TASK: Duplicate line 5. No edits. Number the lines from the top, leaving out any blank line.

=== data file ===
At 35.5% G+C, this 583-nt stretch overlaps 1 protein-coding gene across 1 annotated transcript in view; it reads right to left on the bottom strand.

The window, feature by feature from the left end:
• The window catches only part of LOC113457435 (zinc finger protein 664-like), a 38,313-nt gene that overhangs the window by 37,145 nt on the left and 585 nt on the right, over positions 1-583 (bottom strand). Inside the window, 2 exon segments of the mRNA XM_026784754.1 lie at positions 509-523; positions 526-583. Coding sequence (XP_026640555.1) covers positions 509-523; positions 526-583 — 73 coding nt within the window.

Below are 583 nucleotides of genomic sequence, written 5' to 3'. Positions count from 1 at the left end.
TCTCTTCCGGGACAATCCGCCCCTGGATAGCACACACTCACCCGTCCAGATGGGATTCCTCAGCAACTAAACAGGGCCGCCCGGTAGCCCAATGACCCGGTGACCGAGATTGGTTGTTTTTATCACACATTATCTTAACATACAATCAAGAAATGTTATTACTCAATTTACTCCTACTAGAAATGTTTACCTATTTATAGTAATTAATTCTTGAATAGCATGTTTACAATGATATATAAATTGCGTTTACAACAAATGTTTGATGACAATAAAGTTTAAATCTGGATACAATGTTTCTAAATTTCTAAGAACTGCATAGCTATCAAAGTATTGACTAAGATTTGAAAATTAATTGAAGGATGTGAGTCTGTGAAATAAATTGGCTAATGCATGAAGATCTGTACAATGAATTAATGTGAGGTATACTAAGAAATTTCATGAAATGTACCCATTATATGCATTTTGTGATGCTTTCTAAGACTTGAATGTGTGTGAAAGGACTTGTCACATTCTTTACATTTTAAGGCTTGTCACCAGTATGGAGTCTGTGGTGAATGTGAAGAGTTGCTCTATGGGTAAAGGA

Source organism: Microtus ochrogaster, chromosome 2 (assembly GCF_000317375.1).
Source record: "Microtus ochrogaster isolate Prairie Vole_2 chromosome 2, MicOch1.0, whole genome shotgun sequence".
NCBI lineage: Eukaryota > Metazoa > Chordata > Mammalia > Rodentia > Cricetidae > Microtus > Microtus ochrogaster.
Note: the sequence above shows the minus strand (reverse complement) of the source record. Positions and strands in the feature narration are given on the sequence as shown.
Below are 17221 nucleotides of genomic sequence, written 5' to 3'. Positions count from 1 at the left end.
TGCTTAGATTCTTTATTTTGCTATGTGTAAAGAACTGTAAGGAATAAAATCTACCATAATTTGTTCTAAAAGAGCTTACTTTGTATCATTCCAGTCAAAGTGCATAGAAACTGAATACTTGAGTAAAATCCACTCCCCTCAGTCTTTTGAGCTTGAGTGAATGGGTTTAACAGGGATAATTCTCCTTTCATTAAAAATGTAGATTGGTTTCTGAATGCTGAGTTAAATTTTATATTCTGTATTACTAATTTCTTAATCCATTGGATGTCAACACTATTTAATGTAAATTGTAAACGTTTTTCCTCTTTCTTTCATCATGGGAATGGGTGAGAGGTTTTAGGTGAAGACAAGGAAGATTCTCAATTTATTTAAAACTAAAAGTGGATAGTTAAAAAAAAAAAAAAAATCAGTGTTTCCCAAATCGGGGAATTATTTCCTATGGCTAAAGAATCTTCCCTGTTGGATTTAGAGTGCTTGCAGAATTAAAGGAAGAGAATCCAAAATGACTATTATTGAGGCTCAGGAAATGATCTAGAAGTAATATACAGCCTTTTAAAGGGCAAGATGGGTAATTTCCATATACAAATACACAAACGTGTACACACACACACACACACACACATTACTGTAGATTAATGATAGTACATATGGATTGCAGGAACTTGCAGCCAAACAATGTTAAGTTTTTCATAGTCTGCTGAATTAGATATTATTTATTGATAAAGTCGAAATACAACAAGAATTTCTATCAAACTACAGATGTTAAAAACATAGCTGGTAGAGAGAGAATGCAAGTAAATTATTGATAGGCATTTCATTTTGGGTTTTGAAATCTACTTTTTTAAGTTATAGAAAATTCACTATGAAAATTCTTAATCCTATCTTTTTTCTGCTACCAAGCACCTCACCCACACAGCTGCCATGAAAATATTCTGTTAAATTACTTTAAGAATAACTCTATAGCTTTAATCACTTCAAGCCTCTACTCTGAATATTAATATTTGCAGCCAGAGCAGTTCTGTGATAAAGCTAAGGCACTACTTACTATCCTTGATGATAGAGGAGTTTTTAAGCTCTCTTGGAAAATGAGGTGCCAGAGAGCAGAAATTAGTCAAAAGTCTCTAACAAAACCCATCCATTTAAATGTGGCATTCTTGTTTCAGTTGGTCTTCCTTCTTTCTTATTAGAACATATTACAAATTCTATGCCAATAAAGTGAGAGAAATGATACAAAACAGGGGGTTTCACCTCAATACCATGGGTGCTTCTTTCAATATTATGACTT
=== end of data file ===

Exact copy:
TCTCTTCCGGGACAATCCGCCCCTGGATAGCACACACTCACCCGTCCAGATGGGATTCCTCAGCAACTAAACAGGGCCGCCCGGTAGCCCAATGACCCGGTGACCGAGATTGGTTGTTTTTATCACACATTATCTTAACATACAATCAAGAAATGTTATTACTCAATTTACTCCTACTAGAAATGTTTACCTATTTATAGTAATTAATTCTTGAATAGCATGTTTACAATGATATATAAATTGCGTTTACAACAAATGTTTGATGACAATAAAGTTTAAATCTGGATACAATGTTTCTAAATTTCTAAGAACTGCATAGCTATCAAAGTATTGACTAAGATTTGAAAATTAATTGAAGGATGTGAGTCTGTGAAATAAATTGGCTAATGCATGAAGATCTGTACAATGAATTAATGTGAGGTATACTAAGAAATTTCATGAAATGTACCCATTATATGCATTTTGTGATGCTTTCTAAGACTTGAATGTGTGTGAAAGGACTTGTCACATTCTTTACATTTTAAGGCTTGTCACCAGTATGGAGTCTGTGGTGAATGTGAAGAGTTGCTCTATGGGTAAAGGA